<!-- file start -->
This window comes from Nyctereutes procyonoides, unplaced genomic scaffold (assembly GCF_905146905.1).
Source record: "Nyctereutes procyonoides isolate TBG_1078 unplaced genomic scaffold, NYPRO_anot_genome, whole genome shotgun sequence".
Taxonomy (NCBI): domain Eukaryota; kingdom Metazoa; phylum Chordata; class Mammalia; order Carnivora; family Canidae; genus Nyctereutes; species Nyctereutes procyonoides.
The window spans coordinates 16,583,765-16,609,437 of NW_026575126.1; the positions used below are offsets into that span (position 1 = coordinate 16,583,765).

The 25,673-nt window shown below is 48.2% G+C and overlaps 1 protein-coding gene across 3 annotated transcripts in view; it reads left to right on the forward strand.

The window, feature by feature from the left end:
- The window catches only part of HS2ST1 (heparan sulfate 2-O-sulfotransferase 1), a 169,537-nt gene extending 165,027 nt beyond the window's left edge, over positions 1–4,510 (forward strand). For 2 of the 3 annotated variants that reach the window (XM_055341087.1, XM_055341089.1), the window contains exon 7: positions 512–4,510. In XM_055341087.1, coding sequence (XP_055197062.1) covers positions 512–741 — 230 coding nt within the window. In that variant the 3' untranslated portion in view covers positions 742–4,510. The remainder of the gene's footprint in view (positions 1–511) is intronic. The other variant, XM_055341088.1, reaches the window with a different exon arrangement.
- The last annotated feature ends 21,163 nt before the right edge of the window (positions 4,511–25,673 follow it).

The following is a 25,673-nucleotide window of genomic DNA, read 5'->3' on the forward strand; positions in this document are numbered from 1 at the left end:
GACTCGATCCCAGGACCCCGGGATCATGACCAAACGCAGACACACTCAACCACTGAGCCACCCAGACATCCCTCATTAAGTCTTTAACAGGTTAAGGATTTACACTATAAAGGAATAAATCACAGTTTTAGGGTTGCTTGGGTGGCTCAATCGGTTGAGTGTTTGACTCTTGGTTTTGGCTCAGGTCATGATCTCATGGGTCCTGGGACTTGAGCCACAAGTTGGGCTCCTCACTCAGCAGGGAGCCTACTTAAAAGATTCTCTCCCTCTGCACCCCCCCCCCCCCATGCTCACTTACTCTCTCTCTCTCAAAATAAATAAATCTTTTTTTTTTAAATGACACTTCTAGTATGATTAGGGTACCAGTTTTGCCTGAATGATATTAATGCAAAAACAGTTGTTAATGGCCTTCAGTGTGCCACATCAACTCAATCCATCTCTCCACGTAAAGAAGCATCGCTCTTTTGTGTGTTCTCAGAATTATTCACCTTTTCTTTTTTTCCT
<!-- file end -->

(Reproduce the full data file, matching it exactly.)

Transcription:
This window comes from Nyctereutes procyonoides, unplaced genomic scaffold (assembly GCF_905146905.1).
Source record: "Nyctereutes procyonoides isolate TBG_1078 unplaced genomic scaffold, NYPRO_anot_genome, whole genome shotgun sequence".
Taxonomy (NCBI): domain Eukaryota; kingdom Metazoa; phylum Chordata; class Mammalia; order Carnivora; family Canidae; genus Nyctereutes; species Nyctereutes procyonoides.
The window spans coordinates 16,583,765-16,609,437 of NW_026575126.1; the positions used below are offsets into that span (position 1 = coordinate 16,583,765).

The 25,673-nt window shown below is 48.2% G+C and overlaps 1 protein-coding gene across 3 annotated transcripts in view; it reads left to right on the forward strand.

The window, feature by feature from the left end:
- The window catches only part of HS2ST1 (heparan sulfate 2-O-sulfotransferase 1), a 169,537-nt gene extending 165,027 nt beyond the window's left edge, over positions 1–4,510 (forward strand). For 2 of the 3 annotated variants that reach the window (XM_055341087.1, XM_055341089.1), the window contains exon 7: positions 512–4,510. In XM_055341087.1, coding sequence (XP_055197062.1) covers positions 512–741 — 230 coding nt within the window. In that variant the 3' untranslated portion in view covers positions 742–4,510. The remainder of the gene's footprint in view (positions 1–511) is intronic. The other variant, XM_055341088.1, reaches the window with a different exon arrangement.
- The last annotated feature ends 21,163 nt before the right edge of the window (positions 4,511–25,673 follow it).

The following is a 25,673-nucleotide window of genomic DNA, read 5'->3' on the forward strand; positions in this document are numbered from 1 at the left end:
GACTCGATCCCAGGACCCCGGGATCATGACCAAACGCAGACACACTCAACCACTGAGCCACCCAGACATCCCTCATTAAGTCTTTAACAGGTTAAGGATTTACACTATAAAGGAATAAATCACAGTTTTAGGGTTGCTTGGGTGGCTCAATCGGTTGAGTGTTTGACTCTTGGTTTTGGCTCAGGTCATGATCTCATGGGTCCTGGGACTTGAGCCACAAGTTGGGCTCCTCACTCAGCAGGGAGCCTACTTAAAAGATTCTCTCCCTCTGCACCCCCCCCCCCCCATGCTCACTTACTCTCTCTCTCTCAAAATAAATAAATCTTTTTTTTTTAAATGACACTTCTAGTATGATTAGGGTACCAGTTTTGCCTGAATGATATTAATGCAAAAACAGTTGTTAATGGCCTTCAGTGTGCCACATCAACTCAATCCATCTCTCCACGTAAAGAAGCATCGCTCTTTTGTGTGTTCTCAGAATTATTCACCTTTTCTTTTTTTCCT